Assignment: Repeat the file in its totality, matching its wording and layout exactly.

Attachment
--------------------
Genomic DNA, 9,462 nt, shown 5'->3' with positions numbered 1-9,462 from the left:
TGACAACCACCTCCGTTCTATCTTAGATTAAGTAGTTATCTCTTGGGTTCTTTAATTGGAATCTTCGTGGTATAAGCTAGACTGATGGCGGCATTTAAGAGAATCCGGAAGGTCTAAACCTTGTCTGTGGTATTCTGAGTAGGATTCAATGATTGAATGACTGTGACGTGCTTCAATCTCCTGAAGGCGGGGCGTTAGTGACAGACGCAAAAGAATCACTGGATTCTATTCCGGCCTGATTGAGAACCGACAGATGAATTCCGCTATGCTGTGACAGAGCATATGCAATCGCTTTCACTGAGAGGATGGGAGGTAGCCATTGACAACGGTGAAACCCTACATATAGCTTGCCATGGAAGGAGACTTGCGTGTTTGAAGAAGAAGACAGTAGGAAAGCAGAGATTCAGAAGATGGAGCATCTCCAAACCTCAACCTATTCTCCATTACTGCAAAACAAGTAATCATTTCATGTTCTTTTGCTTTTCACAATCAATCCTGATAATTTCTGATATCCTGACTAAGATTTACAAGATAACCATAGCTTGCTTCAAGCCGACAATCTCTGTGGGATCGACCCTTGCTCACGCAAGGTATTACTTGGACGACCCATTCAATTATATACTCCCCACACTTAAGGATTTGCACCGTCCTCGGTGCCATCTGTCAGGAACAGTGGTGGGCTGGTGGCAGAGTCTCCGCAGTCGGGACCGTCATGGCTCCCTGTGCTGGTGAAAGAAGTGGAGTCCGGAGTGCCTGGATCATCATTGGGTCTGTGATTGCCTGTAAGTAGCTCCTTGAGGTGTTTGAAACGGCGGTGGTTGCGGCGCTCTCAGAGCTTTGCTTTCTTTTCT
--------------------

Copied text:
Genomic DNA, 9,462 nt, shown 5'->3' with positions numbered 1-9,462 from the left:
TGACAACCACCTCCGTTCTATCTTAGATTAAGTAGTTATCTCTTGGGTTCTTTAATTGGAATCTTCGTGGTATAAGCTAGACTGATGGCGGCATTTAAGAGAATCCGGAAGGTCTAAACCTTGTCTGTGGTATTCTGAGTAGGATTCAATGATTGAATGACTGTGACGTGCTTCAATCTCCTGAAGGCGGGGCGTTAGTGACAGACGCAAAAGAATCACTGGATTCTATTCCGGCCTGATTGAGAACCGACAGATGAATTCCGCTATGCTGTGACAGAGCATATGCAATCGCTTTCACTGAGAGGATGGGAGGTAGCCATTGACAACGGTGAAACCCTACATATAGCTTGCCATGGAAGGAGACTTGCGTGTTTGAAGAAGAAGACAGTAGGAAAGCAGAGATTCAGAAGATGGAGCATCTCCAAACCTCAACCTATTCTCCATTACTGCAAAACAAGTAATCATTTCATGTTCTTTTGCTTTTCACAATCAATCCTGATAATTTCTGATATCCTGACTAAGATTTACAAGATAACCATAGCTTGCTTCAAGCCGACAATCTCTGTGGGATCGACCCTTGCTCACGCAAGGTATTACTTGGACGACCCATTCAATTATATACTCCCCACACTTAAGGATTTGCACCGTCCTCGGTGCCATCTGTCAGGAACAGTGGTGGGCTGGTGGCAGAGTCTCCGCAGTCGGGACCGTCATGGCTCCCTGTGCTGGTGAAAGAAGTGGAGTCCGGAGTGCCTGGATCATCATTGGGTCTGTGATTGCCTGTAAGTAGCTCCTTGAGGTGTTTGAAACGGCGGTGGTTGCGGCGCTCTCAGAGCTTTGCTTTCTTTTCT